In the late 60’s, their conservative, middle-class societies were suddenly turned upside down. With the convergence of the US Vietnam war and the anti-war movement, the Chinese Cultural Revolution, and unrest in Latin American countries, the new heroes became Mao, Marx and Che. Meinhof worked for a communist-funded tabloid called Konkret and became a part of the radical society that was shaking up Europe. Shigenobu, the granddaughter of a radical right-wing activist, joined the leftist student uprisings that totally changed the power-dynamic in Japanese society (at least temporarily).

Both of these figures fled to Beirut and from there to Syria after meeting with a Palestinian revolutionary. From there, these two women and their contemporaries, on behalf of the Peoples’ Front for the Liberation of Palestine (PFLP), committed a series of hijackings, kidnappings, shootings, bank robberies and bombings, that held the world rapt in the late sixties and seventies. They hijacked planes to North Korea, bombed a jet in Cairo, and led a horrific attack shooting dozens of civilians at Lod Airport in Tel Aviv. It also brought the causes they were advocating to the front page. Markedly different from today’s terrorists, they said they committed their acts for a worldwide revolution, not for their own nation’s or group’s interests.

Through a kid’s eyes their situation was both fascinating and scary. Meinhof’s daughter talks of seeing kids playing on the street when she was little — their game wasn’t Cops and Robbers, but Bader and Meinhof.

Shigenobu’s daughter remembers that kids she knew in the Palestinian refugee camps all wanted to grow up as either doctors, nurses, or fedayeen (guerrillas).

This is a fascinating story, illustrated with countless, vivid B&W snapshots, TV and news clips. Although portrayed in dramatic form in two recent movies (The Bader-Meinhof Complex — about the RAF and United Japan Army about the JRA), this is the first documentary I’ve seen that combines the two. Equally surprising is that it takes a largely sympathetic stance toward the hijackers.

And opening the festival with a screening tonight is:

Pomegranates and Myrrh

Dir: Najwar Najjar

A good-looking, young Christian couple, Kamar and Zaid (Yasmine Elmasri and Ashraf Farah), travel from the West Bank to Jerusalem for a happy wedding party. Zaid’s family are farmers who have an olive grove, and it’s time for the harvest and olive oil press. Meanwhile, Kamar is a modern dancer, whose group is preparing to meet a Palestinian choreographer, Kais (Ali Suliman), who is visiting from Lebanon. They’re preparing a performance of traditional (stomp, stomp, clap, clap) folk dances called Pomegranates and Myrrh.

But things start to go wrong when a happy nighttime picnic in the olive grove is interrupted by Israeli helicopters carrying young soldiers. Zaid is put into a detention center, ostensibly for hitting a soldier, and his family’s olive farm is in danger of being confiscated for “security reasons”.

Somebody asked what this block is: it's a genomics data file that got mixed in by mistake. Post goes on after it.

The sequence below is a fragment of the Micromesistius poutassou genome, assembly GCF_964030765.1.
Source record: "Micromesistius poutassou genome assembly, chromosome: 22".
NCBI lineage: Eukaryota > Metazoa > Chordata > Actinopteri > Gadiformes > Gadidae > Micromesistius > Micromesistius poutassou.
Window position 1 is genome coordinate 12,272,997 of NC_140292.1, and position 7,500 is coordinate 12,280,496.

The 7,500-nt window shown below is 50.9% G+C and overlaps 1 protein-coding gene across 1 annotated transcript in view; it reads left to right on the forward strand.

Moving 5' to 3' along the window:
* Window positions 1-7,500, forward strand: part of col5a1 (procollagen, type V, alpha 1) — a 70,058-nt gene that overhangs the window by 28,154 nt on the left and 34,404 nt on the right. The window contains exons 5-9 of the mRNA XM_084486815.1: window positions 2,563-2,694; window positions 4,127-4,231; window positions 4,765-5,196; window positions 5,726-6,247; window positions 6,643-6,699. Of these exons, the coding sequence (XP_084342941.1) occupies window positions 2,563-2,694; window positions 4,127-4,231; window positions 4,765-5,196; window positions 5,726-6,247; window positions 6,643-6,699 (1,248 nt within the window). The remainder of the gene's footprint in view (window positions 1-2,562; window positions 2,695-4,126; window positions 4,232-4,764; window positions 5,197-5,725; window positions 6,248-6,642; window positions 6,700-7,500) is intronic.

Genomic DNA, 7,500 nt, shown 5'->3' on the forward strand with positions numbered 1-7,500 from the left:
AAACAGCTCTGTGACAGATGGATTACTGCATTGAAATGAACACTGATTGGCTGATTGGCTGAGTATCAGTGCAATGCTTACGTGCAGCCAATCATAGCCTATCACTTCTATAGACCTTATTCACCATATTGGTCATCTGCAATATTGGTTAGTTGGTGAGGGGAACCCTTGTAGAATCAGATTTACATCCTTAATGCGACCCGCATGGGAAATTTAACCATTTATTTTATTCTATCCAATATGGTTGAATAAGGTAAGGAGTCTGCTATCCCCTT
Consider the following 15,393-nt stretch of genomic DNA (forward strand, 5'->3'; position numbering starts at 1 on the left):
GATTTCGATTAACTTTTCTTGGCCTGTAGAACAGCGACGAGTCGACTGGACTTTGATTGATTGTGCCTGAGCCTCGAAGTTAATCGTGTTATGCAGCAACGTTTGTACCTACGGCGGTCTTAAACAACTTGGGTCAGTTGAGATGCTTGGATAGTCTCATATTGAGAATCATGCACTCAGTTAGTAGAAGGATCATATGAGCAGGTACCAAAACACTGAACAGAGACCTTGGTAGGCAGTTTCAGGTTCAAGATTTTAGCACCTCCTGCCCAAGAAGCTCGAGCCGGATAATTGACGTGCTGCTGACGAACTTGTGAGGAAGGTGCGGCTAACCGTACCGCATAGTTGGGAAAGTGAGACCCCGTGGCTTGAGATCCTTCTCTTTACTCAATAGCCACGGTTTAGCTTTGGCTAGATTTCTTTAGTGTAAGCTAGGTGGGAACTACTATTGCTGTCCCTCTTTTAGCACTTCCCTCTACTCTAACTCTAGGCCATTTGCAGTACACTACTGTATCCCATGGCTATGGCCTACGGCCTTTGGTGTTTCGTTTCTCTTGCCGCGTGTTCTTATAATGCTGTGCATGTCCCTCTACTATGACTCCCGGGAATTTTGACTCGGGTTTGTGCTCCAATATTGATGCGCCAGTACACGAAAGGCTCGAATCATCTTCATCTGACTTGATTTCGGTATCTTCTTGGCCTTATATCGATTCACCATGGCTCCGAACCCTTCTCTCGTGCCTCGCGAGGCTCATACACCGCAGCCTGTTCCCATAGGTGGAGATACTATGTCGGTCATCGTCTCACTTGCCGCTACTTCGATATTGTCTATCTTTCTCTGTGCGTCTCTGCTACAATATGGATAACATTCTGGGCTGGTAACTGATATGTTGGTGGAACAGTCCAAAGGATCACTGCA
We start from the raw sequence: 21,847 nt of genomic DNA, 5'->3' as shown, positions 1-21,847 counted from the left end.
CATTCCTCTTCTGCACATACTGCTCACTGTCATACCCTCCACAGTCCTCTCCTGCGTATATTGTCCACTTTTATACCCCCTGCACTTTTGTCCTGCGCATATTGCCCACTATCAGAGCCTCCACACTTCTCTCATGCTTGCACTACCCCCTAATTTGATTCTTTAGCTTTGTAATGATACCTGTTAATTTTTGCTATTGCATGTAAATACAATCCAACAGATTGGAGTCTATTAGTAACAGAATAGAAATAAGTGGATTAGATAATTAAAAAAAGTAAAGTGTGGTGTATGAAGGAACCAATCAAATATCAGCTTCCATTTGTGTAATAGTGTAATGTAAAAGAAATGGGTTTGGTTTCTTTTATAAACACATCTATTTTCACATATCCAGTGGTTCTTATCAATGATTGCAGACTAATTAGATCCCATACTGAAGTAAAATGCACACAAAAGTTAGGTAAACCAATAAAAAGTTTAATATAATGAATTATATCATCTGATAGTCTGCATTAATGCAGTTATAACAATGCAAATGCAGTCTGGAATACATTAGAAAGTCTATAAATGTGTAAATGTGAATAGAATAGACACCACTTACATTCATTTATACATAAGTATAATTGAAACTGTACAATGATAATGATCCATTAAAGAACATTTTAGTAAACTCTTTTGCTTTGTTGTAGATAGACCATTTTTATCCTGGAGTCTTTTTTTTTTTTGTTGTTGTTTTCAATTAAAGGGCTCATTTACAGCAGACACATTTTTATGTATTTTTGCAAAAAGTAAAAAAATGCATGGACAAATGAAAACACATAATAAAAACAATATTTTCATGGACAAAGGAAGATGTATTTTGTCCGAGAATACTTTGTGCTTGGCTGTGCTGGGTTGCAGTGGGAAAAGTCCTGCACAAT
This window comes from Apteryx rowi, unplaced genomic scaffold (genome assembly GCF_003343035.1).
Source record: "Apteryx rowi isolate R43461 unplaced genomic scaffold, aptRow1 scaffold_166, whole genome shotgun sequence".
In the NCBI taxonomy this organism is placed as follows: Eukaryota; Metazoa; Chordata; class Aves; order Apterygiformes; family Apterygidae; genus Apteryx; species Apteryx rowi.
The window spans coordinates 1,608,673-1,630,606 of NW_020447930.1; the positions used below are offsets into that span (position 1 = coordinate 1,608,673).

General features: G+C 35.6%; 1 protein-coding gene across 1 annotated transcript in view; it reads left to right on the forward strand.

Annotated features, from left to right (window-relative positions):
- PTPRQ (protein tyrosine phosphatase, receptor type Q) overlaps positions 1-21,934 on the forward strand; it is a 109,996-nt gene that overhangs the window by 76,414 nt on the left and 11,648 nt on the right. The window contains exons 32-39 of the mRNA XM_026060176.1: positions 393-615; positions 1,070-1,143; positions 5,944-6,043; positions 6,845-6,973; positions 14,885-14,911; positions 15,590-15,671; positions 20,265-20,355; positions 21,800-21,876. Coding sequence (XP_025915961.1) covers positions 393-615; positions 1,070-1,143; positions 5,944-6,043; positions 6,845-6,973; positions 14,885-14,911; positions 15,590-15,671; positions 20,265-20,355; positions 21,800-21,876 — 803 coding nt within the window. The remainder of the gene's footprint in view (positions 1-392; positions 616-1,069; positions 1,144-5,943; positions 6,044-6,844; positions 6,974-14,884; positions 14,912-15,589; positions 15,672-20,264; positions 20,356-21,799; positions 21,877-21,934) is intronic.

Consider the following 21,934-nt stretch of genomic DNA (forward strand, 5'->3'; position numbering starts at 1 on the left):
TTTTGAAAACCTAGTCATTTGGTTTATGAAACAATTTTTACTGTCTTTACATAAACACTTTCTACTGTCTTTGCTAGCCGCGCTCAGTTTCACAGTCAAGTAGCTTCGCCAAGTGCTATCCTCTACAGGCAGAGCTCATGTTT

Now it’s up to the new bride to try to free her husband and at the same time, to stand up to the authorities and hold onto the family land. They hire a sympathetic Israeli lawyer to help them keep the army and encroaching settlers away. But for how long? Will Zaid admit to a lesser charge so he can save his land? Will they manage to get the olive harvest in and pressed on time? And what is Kamar up to with that scarf-wearing choreographer and his trust exercises – does he have designs on her while her husband is in jail?

Pommegranites and Myrrh is a bittersweet drama about love in a time of conflict, beautifully shot, with (sometimes) poetic dialogue. With warm and loving families resisting shadowy settler-terrorists, and faceless, shouting Israeli soldiers chasing after playful children, I thought the movie comes across as somewhat heavy-handed, but it does give a largely unseen look at life — with its very real crises and dangers — through Palestinian eyes.

Also playing this weekend are the great documentaries We Were Here, and Resurrect Dead. We Were Here is a very moving oral history of the AIDS outbreak in the 80’s remembered by some of the people in San Francisco who lived through it. That opens today.

Ressurect Dead is a really unusual documentary about the strange unidentified man who has been leaving tiled messages in the tarmac of city streets across the continent, with a crypto-religious message about the planet Jupiter, historian Toynbee, and Stanley Kubrick. What makes the movie so unique, is that it was made on zero budget by a group of marginal detectives and conspiracy theorists who use things like ham radio to try to find out the messages’ origins, but who are as fascinating as the man they’re trying to find. That’s called Resurrect Dead.

Check local listings for We Were Here and Resurrect Dead, and for more information about the Toronto Palestine Film Festival go to tpff.ca.

This is Daniel Garber at the Movies for CIUT 89.5 FM, and on my web site, Cultural Mining . com.